New reports shine a light on the concerns Georgia families and lawmakers say they have when talking about the care of children under the Department of Family and Children Services.
“There is nothing more fundamental than ensuring the safety of children,” said Senator Jon Ossoff.
Channel 2′s Ashli Lincoln had an exclusive review of several State Inspector General reports, that outline concerns coming from the Child’s Advocacy Centers of Georgia.
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These complaints launched several investigations done by the Inspector General along with the Office of the Child Advocate.
“We’re talking about very vulnerable children,” Ossoff said.
The state says they’ll be handing these reports to the Human Rights Subcommittee after Ossoff who serves as chairman initiated a bi-partisan federal inquiry into the Department of Human Services, that was launched last month.
“Part of this inquiry is meant to understand how some of these practices, potential misconduct or mismanagement, may have persisted for so long,” said Ossoff.
A June 2022 Inspector General’s Report reveals the Child Advocacy Center of Georgia reported seeing an increase in the number of DFCS home visits, which they alleged were done over the phone. The CAC claims in those cases, children stated their abuser often eased dropped on their calls with their case managers.
In a January 15, 2022 email sent from ‘Children’s Advocacy Centers of Georgia’ Chief Executive Officer Amy Booney to Department of Human Services Director Candice Broce, reports “unsupportive parents were standing at the door listening or even sitting in the room with them. Therefore DFCS closes their case when the child reports to them nothing is wrong.”
Inspector General investigators reported they could not validate those claims in the cases they investigated. They say without “specific case examples or specific DFCS offices listed, OIG cannot validate Boney’s claim.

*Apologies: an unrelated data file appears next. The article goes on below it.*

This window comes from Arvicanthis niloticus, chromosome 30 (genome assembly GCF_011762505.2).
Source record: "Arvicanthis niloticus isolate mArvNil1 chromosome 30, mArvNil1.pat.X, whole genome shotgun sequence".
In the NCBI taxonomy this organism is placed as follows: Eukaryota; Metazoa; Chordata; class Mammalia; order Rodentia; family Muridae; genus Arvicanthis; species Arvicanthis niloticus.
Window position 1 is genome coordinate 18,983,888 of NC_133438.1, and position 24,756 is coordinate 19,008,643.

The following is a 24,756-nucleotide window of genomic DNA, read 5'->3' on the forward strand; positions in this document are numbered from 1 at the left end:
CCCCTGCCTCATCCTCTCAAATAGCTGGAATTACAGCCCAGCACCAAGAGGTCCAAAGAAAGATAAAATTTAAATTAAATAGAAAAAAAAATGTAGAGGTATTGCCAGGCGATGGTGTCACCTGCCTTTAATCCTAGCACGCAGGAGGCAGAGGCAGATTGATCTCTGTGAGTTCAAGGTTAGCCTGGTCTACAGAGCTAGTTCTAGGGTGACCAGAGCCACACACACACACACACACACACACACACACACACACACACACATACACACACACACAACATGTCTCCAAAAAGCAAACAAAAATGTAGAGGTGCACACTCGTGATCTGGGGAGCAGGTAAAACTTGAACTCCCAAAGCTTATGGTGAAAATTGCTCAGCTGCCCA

A May 2022 report reveals as many as 10 children were being housed at a Fulton County DFCS office. Employees told investigators they were not able to make adequate sleeping arrangements nor provide nutrition for children.
The Department’s Consent Decree says no child should spend more than 23 hours at a DFCS facility. Investigators say this information was revealed after they questioned Fulton County DFCS employees who participated in an apparent protest of working conditions in the office. That protest took place on May 12, 2022, and involved 19 employees. Those employees told investigators they had concerns with safety, hiring of supervisory and management staff, salaries, and training.
An August report revealed investigators documented neglect by a case manager. The report reveals a 4-year-old Dooly County child died from neglect. Documents say the case manager took no action on the case for over a month The child’s parents reported not feeding or bathing the child at times. Investigators found the child’s mother never reported her child’s death. The state says family members reported to officials regarding concerns after not seeing the child for weeks.
The mother later reported to investigators, she found her child dead after waking up from a nap during the fall of 2022. She stated she did not call 911 because she didn’t have “life insurance.” The mother went on to tell investigators she wrapped her four-year-old son in a blanket and placed him in a bedroom, where she would occasionally lay with him when no one was home. She told investigators she eventually buried her son. His body wasn’t found until months after his suspected death.
The Inspector General noted, the case manager did have previous contact with the family. However, investigators note if she had taken more action, the child might still be alive.
Channel 2 Action News found many reports of neglect that happened prior to the appointment of current Department of Human Services Director Candice Broce.
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Broce expressed to lawmakers during the legislative session that some of this breakdown is a result of employment turnover and overwhelming caseloads. Channel 2 Action News has reported on the advancement of several senate bills, aimed to address inadequacies within the department.
Channel 2 Action News has reported the advancement of several Senate bills, aimed to address inadequacies within the department.
A spokesperson for Ossoff said the chairman is leading the bi-partisan inquiry into the mistreatment and abuse of foster children in the care of the state of Georgia. The spokesperson went on to say the investigation is ongoing and when the subcommittee has an update the Senator’s office will advise.
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